- Singing the Faith: 488
- Ian Worsfold
- Ian Worsfold arr Nicola Morrison, Carol Clayton
Consider reading one of the versions of the Beatitudes (Matthew 5: 3–12; Luke 6: 20–22) before singing this hymn.
Take time to recall stories in the Gospels that illustrate the lines in verse 2 – stories about when Jesus:
- showed compassion when someone seemed to be in a helpless situation
- freed an individual from the chains of despair or an unhealthy or restrictive lifestyle
- forgave someone whose sin seemed obvious to others or themselves
You may wish to invite individuals to offer their own testimonies of experiencing God’s mercy, freedom or forgiveness in difficult times. If so, consider singing the hymn’s first two verses with refrain before individuals speak; and the final verse, with its air of rediscovered confidence, afterwards.
Though Ian Worsfold says that he is drawn to writing hymns in a contemporary idiom, even he was surprised to find that he’d written a tune with more than a hint of Country and Western about it. Country and Western music, he says, is not really his thing at all.
He wrote the hymn as part of musical revue based on the Beatitudes, (Matthew 5: 3–12; also Luke 6: 20–22), which was devised as a way of bringing three circuits together in East Anglia to form the East Norfolk Circuit. Other material from that revue came from a setting of the words of the Methodist communion service (Ordinary Seasons 1st Service) while he was working for a Masters in Music and Liturgy. At the time, he was serving as a probationer minister in Great Yarmouth in East Norfolk and his aim was to explore the notion of sung liturgy, and to present it in a way to which Methodists – for whom formal liturgy is not always a natural way of worshipping – might respond positively. (See Ian’s settings of the Agnus Dei (Lamb of God…), StF 767, and the Lord’s Prayer, StF 763.)
While not quoting the Beatitudes directly, “You showed us mercy” echoes their teachings by speaking of a saving God seen in the example of Jesus’ life and ministry. The upside-down-ness of the Beatitudes (in which those who are shy, humble, persecuted and hungry are promised the rewards of God’s loving care) is seen here in the compassion, healing and hope offered by Jesus to those who felt helplessness, pain, or despair (v2).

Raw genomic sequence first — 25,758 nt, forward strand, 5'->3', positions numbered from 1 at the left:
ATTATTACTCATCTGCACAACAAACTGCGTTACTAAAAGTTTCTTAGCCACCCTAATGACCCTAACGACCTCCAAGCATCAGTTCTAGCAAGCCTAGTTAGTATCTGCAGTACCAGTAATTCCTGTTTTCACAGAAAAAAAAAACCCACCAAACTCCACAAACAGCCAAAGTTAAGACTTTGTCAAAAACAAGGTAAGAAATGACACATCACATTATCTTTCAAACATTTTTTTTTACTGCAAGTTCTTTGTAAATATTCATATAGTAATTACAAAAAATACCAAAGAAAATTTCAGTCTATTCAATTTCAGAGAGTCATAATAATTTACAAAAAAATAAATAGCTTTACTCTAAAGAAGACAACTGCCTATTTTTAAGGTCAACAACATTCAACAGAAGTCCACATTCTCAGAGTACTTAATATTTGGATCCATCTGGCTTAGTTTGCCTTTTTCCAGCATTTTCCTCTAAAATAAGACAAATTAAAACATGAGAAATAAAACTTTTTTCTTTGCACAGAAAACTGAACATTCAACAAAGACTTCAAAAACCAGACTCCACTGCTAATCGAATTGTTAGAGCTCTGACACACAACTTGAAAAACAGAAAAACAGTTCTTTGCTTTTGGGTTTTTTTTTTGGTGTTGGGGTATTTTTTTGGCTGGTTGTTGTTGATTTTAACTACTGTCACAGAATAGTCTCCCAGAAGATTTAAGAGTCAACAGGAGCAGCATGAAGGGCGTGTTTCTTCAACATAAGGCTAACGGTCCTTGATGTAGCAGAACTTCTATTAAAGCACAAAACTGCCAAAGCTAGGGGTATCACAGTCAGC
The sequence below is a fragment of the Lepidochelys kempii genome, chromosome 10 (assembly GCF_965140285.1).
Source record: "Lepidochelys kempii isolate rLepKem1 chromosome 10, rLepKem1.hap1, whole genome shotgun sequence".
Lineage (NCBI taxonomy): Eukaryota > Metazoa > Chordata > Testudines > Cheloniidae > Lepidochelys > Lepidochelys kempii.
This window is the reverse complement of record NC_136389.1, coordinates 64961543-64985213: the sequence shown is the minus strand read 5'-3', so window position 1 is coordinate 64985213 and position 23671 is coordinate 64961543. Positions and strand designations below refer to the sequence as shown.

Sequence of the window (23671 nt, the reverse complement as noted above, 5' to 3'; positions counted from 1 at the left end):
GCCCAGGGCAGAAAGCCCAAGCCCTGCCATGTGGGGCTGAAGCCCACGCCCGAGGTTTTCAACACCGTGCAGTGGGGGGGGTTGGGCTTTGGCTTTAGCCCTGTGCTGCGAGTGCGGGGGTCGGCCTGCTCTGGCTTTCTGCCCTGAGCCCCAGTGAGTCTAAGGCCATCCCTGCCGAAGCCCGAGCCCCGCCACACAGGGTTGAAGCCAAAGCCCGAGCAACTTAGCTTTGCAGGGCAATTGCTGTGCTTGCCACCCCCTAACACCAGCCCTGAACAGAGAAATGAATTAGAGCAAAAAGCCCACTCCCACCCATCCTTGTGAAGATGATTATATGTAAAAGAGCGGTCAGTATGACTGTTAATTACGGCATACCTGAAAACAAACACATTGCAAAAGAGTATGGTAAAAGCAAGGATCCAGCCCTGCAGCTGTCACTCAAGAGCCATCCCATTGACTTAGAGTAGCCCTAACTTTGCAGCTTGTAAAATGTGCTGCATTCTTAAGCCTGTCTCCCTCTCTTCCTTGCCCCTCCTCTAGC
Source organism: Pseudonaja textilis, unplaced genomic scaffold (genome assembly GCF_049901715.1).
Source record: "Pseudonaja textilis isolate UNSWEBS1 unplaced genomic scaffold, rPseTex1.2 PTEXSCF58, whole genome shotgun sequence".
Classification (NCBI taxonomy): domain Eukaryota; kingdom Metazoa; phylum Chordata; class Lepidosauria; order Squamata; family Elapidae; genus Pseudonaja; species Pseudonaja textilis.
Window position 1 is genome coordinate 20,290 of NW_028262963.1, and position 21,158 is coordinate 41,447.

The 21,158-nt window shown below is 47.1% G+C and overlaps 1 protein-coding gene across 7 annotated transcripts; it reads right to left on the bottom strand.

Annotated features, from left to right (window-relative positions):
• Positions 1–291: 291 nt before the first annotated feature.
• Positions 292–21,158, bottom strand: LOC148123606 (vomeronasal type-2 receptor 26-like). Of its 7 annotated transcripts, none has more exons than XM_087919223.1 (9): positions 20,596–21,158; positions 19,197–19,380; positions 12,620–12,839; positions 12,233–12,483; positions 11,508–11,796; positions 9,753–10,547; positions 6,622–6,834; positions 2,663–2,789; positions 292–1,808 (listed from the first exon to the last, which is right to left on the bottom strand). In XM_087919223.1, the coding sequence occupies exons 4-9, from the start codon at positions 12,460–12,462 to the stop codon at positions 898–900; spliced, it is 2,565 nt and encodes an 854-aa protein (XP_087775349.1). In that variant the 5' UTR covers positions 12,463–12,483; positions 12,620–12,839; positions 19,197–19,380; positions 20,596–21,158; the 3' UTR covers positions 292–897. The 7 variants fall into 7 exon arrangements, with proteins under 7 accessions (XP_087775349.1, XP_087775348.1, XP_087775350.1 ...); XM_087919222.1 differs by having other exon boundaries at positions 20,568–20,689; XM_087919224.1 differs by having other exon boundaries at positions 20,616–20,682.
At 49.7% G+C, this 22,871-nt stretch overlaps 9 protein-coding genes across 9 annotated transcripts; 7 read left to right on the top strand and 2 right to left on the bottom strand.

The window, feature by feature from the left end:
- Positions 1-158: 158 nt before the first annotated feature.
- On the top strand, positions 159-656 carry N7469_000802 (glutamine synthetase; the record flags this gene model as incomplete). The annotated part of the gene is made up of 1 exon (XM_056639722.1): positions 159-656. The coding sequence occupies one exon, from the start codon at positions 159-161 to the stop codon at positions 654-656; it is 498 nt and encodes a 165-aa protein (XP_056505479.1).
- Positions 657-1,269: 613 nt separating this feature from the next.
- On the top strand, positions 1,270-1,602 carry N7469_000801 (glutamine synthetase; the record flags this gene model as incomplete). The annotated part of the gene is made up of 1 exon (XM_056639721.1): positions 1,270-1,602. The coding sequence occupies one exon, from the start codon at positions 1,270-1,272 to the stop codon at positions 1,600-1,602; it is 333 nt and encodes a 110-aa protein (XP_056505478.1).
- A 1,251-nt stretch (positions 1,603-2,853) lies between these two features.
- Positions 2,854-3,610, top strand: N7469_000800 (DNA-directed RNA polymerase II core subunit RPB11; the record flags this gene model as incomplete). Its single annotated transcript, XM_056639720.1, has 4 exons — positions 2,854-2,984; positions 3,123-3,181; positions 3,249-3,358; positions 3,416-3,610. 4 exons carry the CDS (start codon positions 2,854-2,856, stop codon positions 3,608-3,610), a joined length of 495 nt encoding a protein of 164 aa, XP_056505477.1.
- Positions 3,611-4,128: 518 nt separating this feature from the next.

Moreover, this is not just a case of looking back to how Jesus was with those he met and lived amongst; his life reminds us of how God always is: encouraging us with “boldness when we are uncertain… strength when we are weak… and comfort when we need security”.
In its refrain, “You are our sun in the morning, our moon in the night…”, this hymn might be seen as a natural partner to Beyond these walls of worship (StF 547) Ian’s collaboration with Paul Wood, which asks how we may be a “living sacrifice” in our everyday lives. The strength to be so, replies this hymn, lies in remembering the never-failing presence of God on whom we depend.
Ian Worsfold is a Methodist minister, serving currently as the Free Church chaplain at City University, London. Known to many as a co-leader of worship at Methodist Conference for a number of years, Ian trained as a musician before responding to a calling to ordained ministry. He was a member of the Singing the Faith music group and one of the prime movers behind the production of the Singing the Faith piano accompaniment CDs. For StF+, Ian has written a short guide to hymn metre: Hymn metre - how it works.
Together with his regular writing partner, Paul Wood, Ian talks about what motivates his hymn writing and worship leading in Faith sung and shared.